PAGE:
“Will do”

However, one interesting feature which did come to light as a result of a residents’ recent email is that Cllr Lesley Jones states that :

As for how centre set up and used, I have officers working on setting up an informal  ‘panel’ or ‘friends of’ the centre who could comment, suggest, complain on these aspects.  Expect panel to be local interested people from different perspectives, including original objectors to the development.  Early days yet, but invites to join a panel will go out eventually, probably in the new year.”

This was one of the suggestions MWG made during our meeting with Cllr Denselow so we’re pleased to see they are taking up our idea. Nevertheless, on current form it will be down to us to make sure this is real resident involvement and not an attempt to hoodwink residents into some form of sham consultation as happened with the proposal to build the centre itself. We await our invitation.

Saturday, 26 July 2014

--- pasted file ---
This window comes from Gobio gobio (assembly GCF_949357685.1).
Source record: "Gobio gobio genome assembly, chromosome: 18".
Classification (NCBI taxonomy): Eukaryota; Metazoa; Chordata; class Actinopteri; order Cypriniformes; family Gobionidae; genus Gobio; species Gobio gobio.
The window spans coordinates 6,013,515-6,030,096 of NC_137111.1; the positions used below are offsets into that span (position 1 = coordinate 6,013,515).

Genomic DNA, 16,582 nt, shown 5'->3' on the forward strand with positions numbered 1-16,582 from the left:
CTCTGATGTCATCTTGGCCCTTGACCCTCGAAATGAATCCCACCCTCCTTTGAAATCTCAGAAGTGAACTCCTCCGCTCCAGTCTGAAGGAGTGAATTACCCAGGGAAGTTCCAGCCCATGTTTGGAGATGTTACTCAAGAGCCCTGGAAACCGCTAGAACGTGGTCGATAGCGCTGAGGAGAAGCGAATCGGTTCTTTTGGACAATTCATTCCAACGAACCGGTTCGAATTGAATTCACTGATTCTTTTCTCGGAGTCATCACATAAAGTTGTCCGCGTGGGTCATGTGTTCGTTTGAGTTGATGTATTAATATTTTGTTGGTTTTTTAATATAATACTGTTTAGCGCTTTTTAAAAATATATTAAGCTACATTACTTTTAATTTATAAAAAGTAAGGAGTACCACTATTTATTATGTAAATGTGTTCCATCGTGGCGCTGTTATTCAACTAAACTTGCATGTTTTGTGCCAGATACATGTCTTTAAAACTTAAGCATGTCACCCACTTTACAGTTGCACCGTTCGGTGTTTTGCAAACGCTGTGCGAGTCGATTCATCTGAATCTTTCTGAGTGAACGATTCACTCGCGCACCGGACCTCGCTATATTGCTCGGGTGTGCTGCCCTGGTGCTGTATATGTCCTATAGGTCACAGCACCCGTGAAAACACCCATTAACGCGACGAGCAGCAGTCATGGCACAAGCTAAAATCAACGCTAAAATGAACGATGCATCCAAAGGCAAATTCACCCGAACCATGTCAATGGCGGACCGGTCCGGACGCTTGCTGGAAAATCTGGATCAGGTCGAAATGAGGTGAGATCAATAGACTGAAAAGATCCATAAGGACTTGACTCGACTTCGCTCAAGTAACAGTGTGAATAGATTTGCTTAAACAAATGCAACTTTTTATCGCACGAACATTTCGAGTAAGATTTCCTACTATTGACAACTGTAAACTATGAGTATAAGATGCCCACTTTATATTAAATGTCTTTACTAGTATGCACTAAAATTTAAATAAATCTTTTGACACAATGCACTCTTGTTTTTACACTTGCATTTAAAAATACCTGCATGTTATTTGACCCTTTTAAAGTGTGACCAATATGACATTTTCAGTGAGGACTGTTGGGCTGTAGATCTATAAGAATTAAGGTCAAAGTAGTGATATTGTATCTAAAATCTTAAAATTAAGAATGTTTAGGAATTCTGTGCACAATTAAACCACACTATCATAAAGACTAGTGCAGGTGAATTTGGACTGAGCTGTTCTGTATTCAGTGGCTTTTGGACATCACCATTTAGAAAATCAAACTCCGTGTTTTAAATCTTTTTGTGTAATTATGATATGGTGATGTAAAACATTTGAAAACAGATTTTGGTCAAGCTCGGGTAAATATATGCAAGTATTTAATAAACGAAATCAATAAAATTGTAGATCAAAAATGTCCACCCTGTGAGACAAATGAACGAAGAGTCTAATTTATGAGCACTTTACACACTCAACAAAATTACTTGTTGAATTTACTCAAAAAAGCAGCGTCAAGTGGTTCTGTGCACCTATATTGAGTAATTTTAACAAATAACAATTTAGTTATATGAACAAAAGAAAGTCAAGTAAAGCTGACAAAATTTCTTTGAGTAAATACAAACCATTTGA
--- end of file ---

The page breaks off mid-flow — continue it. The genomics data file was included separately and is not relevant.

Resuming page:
A Spectre is Haunting Willesden - More Zombie Planning

You may have noticed some big signs springing up which ask "What will Brent look like in the future?" Other than the slightly spooky figures on the poster which might lead you to answer "free-from ghosts, hopefully", there are some important responses needed to this question.
The council is consulting on its new Development Management Plan (DMP) which will guide its planning decisions in the future. This is the first time in over 10 years that the plan is being revised so whatever is decided now is likely to shape Brent planning for some considerable time.

The plan contains a number proposals relating to housing provision and the makeup of our high streets. Of particular interest to us as Willesden Green residents is the section on protection of community facilities. Many of us who have been involved in the Save The Queensbury group have been lobbying for over 18 months for the council to adopt a specific pub protection policy so it is a hugely disappointing blow to see that the council has failed to include this within the draft DMP. Yet again, there has been lip-service which is not backed up by proper action on policies. There is one passing mention of pubs as a part of social infrastructure that should be protected, but given that many other local authorities are recognising the role that pubs play in communities and have adopted very detailed pub protection policies, it seems like a huge missed opportunity that Brent hasn't done the same.

The draft DMP can be be found here and you are encouraged to respond either by completing the online comment form or by emailing before 5pm on 31st July.

Points you might like to raise are: